Business & Economy

Australia’s largest casino group agrees to $293 million fine for money laundering breach

Sydney, Australia, May 30 (EFE).- Australia’s largest casino group, Crown Resorts, has agreed to pay a multi-million dollar penalty for violating the country’s anti-money laundering and counter-terrorism laws at its casinos in Melbourne and Perth between 2016 and 2022, the country’s financial crime watchdog said Tuesday.

The Australian Transaction Reports and Analysis Centre (AUSTRAC) said that it had reached an agreement with Crown Resorts on a AU$450 million ($293 million) penalty.

The settlement is subject to approval by the Federal Court, which will hear the case between July 10 and 11.

Under the agreement, the group admitted that it “failed to appropriately assess the money laundering and terrorism financing risks they faced, and to identify and respond to changes in risk over time.”

“First and foremost, I want to reiterate that these historical failings were unacceptable and on behalf of Crown Resorts, our new owners and leadership, I apologize for the failings of the past,” Crown Resorts CEO Ciarán Carruthers said in a statement.

“There is no place for money laundering or terrorism financing at Crown or anywhere within our communities, and we will continue to invest in developing a sophisticated and robust framework, supported by the right capabilities to combat this illegal behavior,” he added.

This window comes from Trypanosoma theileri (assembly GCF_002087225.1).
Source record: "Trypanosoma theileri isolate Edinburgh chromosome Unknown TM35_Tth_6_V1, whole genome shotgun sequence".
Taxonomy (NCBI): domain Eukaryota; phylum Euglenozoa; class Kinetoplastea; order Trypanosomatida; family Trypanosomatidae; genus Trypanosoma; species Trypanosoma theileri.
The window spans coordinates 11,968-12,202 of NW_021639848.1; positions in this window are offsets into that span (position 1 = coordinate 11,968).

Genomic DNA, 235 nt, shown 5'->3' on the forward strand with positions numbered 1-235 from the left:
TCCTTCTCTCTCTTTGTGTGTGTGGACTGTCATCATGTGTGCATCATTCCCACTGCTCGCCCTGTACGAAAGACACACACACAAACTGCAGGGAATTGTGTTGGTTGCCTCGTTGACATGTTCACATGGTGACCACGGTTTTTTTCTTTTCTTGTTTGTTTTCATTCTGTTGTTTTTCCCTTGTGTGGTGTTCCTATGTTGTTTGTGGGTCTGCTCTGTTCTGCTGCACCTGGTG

The scandal came to light in 2019 when an investigation by Australia’s Channel Nine revealed that the group had been infiltrated by international criminal syndicates, prompting probes of its casinos in three regions of the country.

Two years later, the Royal Commission into the Casino Operator and Licence in Victoria uncovered a series of ethical and legal violations in the operations of Crown’s Melbourne casino, including money laundering.

The casino also allowed a group of Chinese patrons to illegally transfer about AU$160 million from China between 2012 and 2016, according to the Commission.

This illegal transfer of funds from China led to a AU$80 million fine on the casino. EFE


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